"We are Ryan Stasik & The Rattails, we're taking a very short break. Don't go changin'," Bayliss said into the microphone with a smile.
The lights in The Fillmore rose as folks headed in all directions. The shear magnitude and energy of the crowd was evident within the illuminated venue. Friends assembled in their respective gathering spots to discuss the show thus far and to share in the occasion with good company. An extended set break concluded with UM's return to the stage. They began the second set with "Puppet String," which initially seemed like an odd choice, but quickly began to build with furious duel guitars and heavy bass drops from Ryan Stasik. "Domino Theory" brought a grungy feel to The Fillmore, as well as some funky instrumentation on the back end of the song.
"Both Love" began with some tonal experimentation and harmonics that welcomed Dominic Lalli from Big Gigantic to the stage for some added saxophone. The song eased in with Dom providing some smooth and tasteful licks. One thing about Dom's playing was that it was clean and well developed. The crowd was thrilled with his presence as they got down to some funky ass chops. Following the climactic jam, Dom exited the stage and Umphrey's continued with "August." With raging consistency UM tore through insane progressions, only slowing down for the vocal sections. Towards the end of the song, Jake took over with a strong rock ballad sounding solo. "Linear" came next and unfolded with intense development. Towards the end of the song the music sounded very Pink Floyd-esque with digital effects and resolving with ambiance. "Linear" went into the synth-heavy "Go To Hell." The bending notation oozing off the stage provided a unique vibe that turned heavy quick.
"Ringo" began with duel tones and dropped into a bouncy backbeat triggering the vocal cue. Some funky guitar slaps and bass chops segued into a crowd fueled "We want the Umph!" "Ringo" went into "Voyager" and back into "Ringo" to close the second set.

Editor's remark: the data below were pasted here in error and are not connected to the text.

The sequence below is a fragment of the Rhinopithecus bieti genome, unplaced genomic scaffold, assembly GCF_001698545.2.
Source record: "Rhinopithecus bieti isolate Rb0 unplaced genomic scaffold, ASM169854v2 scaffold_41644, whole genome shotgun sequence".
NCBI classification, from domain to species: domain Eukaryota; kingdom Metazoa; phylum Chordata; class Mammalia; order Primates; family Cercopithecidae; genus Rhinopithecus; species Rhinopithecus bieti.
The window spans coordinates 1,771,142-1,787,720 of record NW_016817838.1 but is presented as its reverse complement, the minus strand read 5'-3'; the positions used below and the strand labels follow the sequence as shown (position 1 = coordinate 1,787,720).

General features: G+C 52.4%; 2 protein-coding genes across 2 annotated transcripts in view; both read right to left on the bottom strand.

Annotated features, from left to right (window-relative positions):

"See you at Red Rocks September 14th! We'll be doing two sets with Railroad Earth... The best venue in the world..." Jake said as the band exited the stage.
The band returned to encored with " Hajimemashite." Initially many were scratching their heads by the selection. Though it's a fan favorite, it's a slower vocally oriented song. The jam built and built and built leading into some awesome musical parts before transitioning into "Triple Wide." It is more along the lines of what the crowd expected for an encore. The song opened up and the crowd went crazy. Insane guitar work lead to mind-bending synth work. The jam slowly began to change and tease at a universally familiar song, Michael Jackson's "Billie Jean." Many in the crowd ate up the selection, while many awaited the jams almost inevitable resolution to "Triple Wide". Oddly enough, that moment never really came and Umphrey's McGee closed the evening with a cover.
It was clear why Umphrey's McGee sold out The Fillmore. They are a band on the top of the scene and constantly getting bigger. Their utilization of social media, their stage production, their lights and audio engineering are unsurpassed on the scene. Add flawless instrumentation and changes at the drop of a dime and you have the complete rock package. Leaving The Fillmore there was a massive buzz for UM's September 14th Red Rocks show. Unlike last year, Umphrey's McGee, along side Railroad Earth, will sell out the famed venue. It's Umphrey's McGee turn to take over...
Umphreys McGee Live at Fillmore Auditorium on March 9, 2012.
Set One: Gurgle > 40's Theme, Ocean Billy, Miami Virtue, Morning Song, In The Kitchen > Glory > In The Kitchen
Set Two: Puppet String, Domino Theory, Booth Love^, August, The Linear > Go To Hell, Ringo* > Voyager > Ringo
Encore: Hajimemashite > The Triple Wide > Billie Jean
^ with Dominic Lalli (Big Gigantic) on saxophone
* with Soul Food II jam
J-man's Photo Gallery